And they test urine from the athletes to see how much they're hydrated on a regular basis to make sure that their fluid level is up. So it's a serious thing even at the really college level athletics and high end professional level athletics. So make sure you're hydrated and very often, we see if you've been dehydrated, maybe you can think about some of the symptoms that you felt. But certainly on the left hand side of this slide here we see that it's thirst obviously but it's also dry mouth and muscle cramps often are occurring because of not enough fluid intake, tiredness, weakness, dizziness, those are all signs of dehydration. That's your body telling you that you are already behind the eight ball in terms of getting fluids. You are already late in getting fluids if you're feeling that way. I'll tell you what, if you see that down the left hand side we see signs of dehydration on the right hand side signs of heat exhaustion.
Dehydration turns into heat exhaustion very, very, very quickly. I would say if you don't address dehydration within eight to 10 minutes, it's very easily turns into heat exhaustion from that point. And heat exhaustion is a whole nother level of dehydration. You start feeling nauseous and maybe throwing up, you start sweating, actually you stop sweating to a point where you become cool. If you get to a heat exhaustion point where it's very severe, you get cool and your skin is cool and moist and pale as opposed to heavy sweat. You get rapid a weak heart rate. And this is your body actually starting to shut down. So you want to actually when you see your signs of dehydration, you want to immediately, immediately get some fluids in you. Coaches know that fluids should be available on demand and that during the sports, there should be fluid breaks during the activity as well. But bad, bad things happen when heat exhaustion is not addressed.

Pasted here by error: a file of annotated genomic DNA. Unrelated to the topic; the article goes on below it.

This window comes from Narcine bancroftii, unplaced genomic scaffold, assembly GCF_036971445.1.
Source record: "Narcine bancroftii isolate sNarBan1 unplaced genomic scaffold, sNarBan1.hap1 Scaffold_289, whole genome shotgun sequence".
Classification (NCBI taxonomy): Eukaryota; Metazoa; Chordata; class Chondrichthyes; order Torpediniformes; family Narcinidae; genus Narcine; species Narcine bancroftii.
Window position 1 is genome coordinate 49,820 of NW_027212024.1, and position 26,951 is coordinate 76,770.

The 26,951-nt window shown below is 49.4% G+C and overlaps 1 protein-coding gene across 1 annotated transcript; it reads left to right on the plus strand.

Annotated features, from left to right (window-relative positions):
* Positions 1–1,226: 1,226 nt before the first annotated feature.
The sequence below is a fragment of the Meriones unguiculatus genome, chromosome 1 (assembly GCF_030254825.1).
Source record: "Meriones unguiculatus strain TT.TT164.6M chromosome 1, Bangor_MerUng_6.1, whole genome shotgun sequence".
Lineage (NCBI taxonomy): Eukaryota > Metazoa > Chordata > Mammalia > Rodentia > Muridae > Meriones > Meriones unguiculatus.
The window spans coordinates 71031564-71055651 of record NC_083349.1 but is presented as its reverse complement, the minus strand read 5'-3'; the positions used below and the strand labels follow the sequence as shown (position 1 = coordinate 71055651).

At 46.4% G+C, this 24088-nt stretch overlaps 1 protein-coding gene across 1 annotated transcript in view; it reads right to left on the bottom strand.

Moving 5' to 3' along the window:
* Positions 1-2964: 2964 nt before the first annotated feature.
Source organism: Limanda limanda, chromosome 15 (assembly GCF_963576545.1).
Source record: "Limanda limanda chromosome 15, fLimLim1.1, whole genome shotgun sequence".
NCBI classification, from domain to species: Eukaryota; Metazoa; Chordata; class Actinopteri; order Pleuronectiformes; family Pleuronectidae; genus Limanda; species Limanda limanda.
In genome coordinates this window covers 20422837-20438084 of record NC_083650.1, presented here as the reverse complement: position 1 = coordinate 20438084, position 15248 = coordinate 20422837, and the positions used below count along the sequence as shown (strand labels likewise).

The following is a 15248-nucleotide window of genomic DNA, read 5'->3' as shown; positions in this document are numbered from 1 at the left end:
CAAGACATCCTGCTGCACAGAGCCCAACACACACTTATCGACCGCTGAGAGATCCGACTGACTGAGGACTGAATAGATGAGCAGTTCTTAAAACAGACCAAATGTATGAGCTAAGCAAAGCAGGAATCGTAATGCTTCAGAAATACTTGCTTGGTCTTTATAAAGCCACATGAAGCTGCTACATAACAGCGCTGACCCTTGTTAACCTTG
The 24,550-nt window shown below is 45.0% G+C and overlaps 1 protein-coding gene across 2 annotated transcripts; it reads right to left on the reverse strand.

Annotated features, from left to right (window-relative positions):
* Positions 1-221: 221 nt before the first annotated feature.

And it's your body telling you that you're in trouble, you need to do something. And again, if nothing is done in eight to 10 minutes, then we start looking at ambulances and those kinds of situations that need to be called. So there's some environmental concerns, especially living here in Florida. In Florida, we obviously have heat. And during the summer, it's not unusual to have a month of 90 plus degree days, and not only that, but the humidity is very, very high as well typically. So we tend to have kind of the worst case scenario for these hydrations and heat exhaustion kind of situations. Very, very extreme heat, very, very humid. So you need to make sure you dress appropriately and again to know where those safety areas are for shade and fluids and those kinds of things. So when we talk about heat, we talked about heat, we talked about hyperthermia. When we look at cold we look at hypothermia, might have heard that word before.